Put 10 smartphone owners in a room and only 1 of them wouldn’t have their device on them. It’s that reason companies and governments see our devices as a gold mine of information they can use to manipulate opinions, voting intentions and buying habits.
MIT professor Alex “Sandy” Pentland doesn’t want to strip-mine your Facebook account. Nor does the man who predicted the Cambridge Analytica Facebook scandal seven years before it happened give a whit how many carats of text message gold you send, what the inappropriate photos you took during a night out on the town
Pentland has been described as one of the most powerful data miners on the planet, and what he does care about is what your smartphone can tell him about you and your neighbours. Because he wants to help. Help keep you healthy, employed, and free of government control.
“Very recently you could have entire chunks of the world starving to death and nobody would know about it,” Pentland points out, adding, “That’s crazy. [Now] we have the ability to see those sorts of things as they begin to happen.”
What your phone says about you
If our eyes are the windows to our soul, our smartphones are the glowing portals into our lives. Aside from the three-figure replacement cost, it’s why we have a mini heart-attack whenever we misplace our devices and why we are loath to turn them over to a stranger. But that’s essentially what 2.8 million residents of Saudi Arabia’s biggest city did.
Big Data doesn’t need access to your Facebook account to know that you’re out of work. But wouldn’t that be helpful? Apparently not.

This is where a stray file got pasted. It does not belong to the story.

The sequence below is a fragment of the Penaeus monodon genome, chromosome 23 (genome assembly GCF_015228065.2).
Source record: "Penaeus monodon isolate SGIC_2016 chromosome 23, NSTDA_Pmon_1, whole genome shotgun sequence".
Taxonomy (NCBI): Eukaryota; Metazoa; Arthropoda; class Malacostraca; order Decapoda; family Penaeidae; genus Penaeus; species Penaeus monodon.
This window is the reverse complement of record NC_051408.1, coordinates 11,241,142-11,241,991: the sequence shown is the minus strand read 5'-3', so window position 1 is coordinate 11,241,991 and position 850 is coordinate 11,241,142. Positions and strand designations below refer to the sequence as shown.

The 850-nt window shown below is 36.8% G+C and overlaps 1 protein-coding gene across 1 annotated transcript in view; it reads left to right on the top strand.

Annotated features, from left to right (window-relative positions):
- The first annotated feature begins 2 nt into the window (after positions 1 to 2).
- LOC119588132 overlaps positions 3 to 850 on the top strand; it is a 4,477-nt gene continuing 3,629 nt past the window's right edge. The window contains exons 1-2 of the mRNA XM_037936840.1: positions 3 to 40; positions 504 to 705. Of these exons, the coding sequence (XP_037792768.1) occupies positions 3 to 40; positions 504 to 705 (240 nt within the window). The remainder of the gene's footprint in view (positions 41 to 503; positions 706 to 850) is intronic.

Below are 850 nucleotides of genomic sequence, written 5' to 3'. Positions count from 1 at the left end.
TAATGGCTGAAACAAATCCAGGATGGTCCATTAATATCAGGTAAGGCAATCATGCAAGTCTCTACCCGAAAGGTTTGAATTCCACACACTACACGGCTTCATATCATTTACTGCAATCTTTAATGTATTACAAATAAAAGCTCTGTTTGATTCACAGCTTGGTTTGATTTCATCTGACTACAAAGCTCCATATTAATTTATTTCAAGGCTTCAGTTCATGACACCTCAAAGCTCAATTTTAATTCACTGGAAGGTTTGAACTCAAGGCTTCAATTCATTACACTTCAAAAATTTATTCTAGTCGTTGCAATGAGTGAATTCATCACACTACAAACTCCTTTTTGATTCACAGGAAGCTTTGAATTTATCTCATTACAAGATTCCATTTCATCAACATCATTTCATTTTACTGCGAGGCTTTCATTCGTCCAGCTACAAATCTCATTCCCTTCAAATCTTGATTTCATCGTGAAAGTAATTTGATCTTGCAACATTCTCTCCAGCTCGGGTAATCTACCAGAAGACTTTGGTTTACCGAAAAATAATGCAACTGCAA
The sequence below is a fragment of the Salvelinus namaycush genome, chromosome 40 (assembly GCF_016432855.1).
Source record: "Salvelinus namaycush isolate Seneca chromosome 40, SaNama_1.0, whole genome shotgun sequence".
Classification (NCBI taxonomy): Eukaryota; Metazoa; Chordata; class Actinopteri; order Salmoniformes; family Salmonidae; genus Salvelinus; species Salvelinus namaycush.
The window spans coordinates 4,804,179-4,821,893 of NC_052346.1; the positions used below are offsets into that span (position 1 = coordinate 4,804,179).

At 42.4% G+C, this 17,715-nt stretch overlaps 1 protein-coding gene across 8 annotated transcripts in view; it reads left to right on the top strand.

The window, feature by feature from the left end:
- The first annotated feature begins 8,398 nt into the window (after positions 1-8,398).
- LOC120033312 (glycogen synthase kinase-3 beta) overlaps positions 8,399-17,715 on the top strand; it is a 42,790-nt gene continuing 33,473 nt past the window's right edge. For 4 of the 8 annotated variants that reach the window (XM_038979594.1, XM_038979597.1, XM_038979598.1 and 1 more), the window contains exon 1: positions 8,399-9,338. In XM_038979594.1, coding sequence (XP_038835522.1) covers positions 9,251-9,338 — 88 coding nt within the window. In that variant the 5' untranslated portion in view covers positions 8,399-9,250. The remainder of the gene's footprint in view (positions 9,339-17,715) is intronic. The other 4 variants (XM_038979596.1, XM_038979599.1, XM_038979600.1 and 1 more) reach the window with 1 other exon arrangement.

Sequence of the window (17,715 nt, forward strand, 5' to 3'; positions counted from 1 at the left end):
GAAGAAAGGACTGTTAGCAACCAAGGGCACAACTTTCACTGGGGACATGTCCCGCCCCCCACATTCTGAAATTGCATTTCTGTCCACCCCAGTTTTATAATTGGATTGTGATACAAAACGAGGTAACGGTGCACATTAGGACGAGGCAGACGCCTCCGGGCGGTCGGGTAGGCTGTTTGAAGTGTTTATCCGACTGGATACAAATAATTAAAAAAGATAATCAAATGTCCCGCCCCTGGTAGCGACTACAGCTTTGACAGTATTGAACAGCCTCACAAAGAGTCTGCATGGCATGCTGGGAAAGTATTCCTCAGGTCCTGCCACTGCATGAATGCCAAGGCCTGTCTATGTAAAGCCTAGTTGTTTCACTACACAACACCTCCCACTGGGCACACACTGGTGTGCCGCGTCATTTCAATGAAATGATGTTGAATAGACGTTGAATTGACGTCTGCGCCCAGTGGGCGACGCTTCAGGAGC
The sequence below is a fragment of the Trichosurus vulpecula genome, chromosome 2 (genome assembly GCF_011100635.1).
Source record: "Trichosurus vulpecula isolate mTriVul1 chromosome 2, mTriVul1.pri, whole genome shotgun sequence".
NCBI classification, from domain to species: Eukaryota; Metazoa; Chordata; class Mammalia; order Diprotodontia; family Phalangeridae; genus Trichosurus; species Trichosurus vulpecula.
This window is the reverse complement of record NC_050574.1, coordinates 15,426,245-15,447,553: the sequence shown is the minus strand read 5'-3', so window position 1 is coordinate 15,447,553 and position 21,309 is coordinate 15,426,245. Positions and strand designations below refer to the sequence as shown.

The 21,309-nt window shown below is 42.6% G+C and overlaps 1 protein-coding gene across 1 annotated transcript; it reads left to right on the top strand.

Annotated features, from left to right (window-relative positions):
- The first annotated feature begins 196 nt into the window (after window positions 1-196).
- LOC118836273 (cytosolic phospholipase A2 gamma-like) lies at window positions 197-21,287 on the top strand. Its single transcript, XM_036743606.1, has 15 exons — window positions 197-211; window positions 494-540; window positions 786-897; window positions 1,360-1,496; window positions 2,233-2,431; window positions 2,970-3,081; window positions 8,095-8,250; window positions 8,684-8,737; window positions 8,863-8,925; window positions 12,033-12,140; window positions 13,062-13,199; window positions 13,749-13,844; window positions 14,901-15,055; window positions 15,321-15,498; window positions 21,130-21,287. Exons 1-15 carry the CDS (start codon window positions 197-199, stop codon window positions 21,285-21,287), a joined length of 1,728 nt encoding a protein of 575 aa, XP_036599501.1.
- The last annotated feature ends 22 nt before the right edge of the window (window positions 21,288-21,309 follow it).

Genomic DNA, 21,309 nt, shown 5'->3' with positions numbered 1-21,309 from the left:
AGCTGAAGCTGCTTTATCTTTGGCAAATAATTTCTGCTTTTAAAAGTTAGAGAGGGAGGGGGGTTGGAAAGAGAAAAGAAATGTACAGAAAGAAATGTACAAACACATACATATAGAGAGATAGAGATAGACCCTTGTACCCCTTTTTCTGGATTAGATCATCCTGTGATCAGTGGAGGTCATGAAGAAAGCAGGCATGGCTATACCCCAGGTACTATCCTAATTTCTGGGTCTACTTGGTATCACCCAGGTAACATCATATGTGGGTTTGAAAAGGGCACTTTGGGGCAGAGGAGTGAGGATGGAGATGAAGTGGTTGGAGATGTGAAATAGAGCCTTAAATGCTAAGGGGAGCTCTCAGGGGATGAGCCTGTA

Pentland says, “the stuff that’s really important is… where you went, what is your daily habit, who did you interact with?” He points out that social media is all image, with little basis in reality. It’s what we want the world to see of us, not as we truly are.
So if you think the value of your personal information is that it’s personal, you’d be wrong. The location, duration and call destination metadata were anonymized from individual “resolution” to neighborhood resolution. Pentland only broadly knew where in Riyadh residents lived, worked and played, and with whom, in the city’s 148 districts. “The general approach is not to have data about individual cellphones, but to have data about cell towers,” Pentland told me.
Even that level of granularity wasn’t enough to make predictions about crime, economic growth, health or unemployment, so the Saudi Kingdom also gave Pentland access to the anonymized 4 million applications for jobless benefits, the latest census data, as well as the location of all those towers.
What he learned may not surprise you: the unemployed tend to use their smartphones mostly at home, and mostly at night when their working friends are available to chat. Residents who went straight home from work weren’t as successful as those who went out with friends and colleagues in the evenings.
And the biggest predictor for success? The diversity of contacts
Making our data work for us
The smartphone is a canary in our economic coal mines. Pentland’s team was able to use the anonymized data about where everyone in Riyadh went and who they were in contact with to predict unemployment and give the government an early warning indicator about where social services needed to be deployed to contain and diminish joblessness.
In Episode 2 of Futurithmic, Pentland explains that a 100-year-old idea is new again: credit unions. While the 1909 concept pioneered by Alphonse Desjardins was focused on the power of groups to control their financial futures, Pentland believes “data unions” in the future will give the public power over government.
Pentland tells me Big Data will give us the ability to compare the services local governments provide against those of neighboring communities. It will allow us to address inequity in how our taxes are collected and spent. And Big Data will give us the power to collectively demand change.
All without knowing a single thing about you, personally.